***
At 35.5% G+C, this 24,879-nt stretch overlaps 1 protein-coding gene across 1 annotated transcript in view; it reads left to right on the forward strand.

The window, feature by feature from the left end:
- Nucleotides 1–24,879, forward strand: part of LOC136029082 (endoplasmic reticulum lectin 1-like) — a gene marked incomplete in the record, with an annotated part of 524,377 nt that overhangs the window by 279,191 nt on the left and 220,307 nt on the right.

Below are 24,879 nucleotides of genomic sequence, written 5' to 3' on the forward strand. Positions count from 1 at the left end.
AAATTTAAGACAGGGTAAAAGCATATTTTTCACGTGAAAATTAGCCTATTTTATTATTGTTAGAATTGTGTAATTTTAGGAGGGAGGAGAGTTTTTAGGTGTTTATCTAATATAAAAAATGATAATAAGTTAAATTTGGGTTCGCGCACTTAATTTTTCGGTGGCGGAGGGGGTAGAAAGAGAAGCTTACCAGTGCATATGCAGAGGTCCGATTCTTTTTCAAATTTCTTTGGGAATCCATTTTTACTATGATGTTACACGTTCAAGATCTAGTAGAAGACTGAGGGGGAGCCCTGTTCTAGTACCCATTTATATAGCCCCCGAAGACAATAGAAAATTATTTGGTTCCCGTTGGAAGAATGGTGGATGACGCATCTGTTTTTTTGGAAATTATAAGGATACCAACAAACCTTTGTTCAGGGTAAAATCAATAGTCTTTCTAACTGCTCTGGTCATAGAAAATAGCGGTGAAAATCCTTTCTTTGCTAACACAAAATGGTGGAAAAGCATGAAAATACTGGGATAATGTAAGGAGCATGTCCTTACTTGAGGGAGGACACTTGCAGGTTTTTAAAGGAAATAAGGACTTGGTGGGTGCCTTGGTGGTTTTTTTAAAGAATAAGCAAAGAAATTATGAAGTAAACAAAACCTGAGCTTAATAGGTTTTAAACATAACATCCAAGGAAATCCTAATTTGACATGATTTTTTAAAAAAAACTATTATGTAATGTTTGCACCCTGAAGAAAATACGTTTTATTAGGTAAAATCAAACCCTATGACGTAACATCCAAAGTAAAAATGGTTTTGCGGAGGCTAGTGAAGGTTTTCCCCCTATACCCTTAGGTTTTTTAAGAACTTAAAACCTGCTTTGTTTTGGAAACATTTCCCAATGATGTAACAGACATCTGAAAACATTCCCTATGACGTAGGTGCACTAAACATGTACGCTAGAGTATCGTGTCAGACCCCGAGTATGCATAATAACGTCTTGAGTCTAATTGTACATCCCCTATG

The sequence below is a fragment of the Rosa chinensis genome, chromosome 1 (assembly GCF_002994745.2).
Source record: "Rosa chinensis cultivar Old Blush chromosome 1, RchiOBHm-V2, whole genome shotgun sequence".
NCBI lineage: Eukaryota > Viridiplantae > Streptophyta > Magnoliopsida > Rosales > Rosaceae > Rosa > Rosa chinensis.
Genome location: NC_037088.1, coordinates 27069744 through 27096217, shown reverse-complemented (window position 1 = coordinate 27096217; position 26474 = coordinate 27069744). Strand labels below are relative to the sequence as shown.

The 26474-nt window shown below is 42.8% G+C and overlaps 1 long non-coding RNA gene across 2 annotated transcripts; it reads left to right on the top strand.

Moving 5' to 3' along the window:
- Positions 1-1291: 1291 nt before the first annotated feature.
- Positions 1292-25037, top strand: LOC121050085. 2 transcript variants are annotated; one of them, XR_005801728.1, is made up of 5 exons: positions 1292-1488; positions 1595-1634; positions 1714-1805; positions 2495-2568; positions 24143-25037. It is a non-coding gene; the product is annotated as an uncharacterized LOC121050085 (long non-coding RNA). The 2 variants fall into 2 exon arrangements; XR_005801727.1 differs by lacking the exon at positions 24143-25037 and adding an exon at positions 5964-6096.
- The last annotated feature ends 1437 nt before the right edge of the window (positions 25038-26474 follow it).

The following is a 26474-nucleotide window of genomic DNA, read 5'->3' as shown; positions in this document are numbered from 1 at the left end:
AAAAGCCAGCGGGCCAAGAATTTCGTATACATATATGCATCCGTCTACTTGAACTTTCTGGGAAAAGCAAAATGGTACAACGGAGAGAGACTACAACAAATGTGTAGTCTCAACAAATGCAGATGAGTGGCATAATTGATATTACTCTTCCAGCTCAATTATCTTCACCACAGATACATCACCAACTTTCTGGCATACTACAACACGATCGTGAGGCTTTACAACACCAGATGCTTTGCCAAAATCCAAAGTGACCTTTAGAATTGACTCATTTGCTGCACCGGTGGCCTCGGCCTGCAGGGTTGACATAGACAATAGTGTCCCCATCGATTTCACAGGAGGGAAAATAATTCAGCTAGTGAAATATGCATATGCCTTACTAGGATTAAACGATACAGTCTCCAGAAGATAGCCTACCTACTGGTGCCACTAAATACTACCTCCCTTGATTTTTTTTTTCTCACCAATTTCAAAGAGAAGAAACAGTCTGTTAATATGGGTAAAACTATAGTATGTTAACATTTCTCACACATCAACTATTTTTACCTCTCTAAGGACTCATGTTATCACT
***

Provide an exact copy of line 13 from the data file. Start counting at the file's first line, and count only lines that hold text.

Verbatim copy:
- Positions 1292-25037, top strand: LOC121050085. 2 transcript variants are annotated; one of them, XR_005801728.1, is made up of 5 exons: positions 1292-1488; positions 1595-1634; positions 1714-1805; positions 2495-2568; positions 24143-25037. It is a non-coding gene; the product is annotated as an uncharacterized LOC121050085 (long non-coding RNA). The 2 variants fall into 2 exon arrangements; XR_005801727.1 differs by lacking the exon at positions 24143-25037 and adding an exon at positions 5964-6096.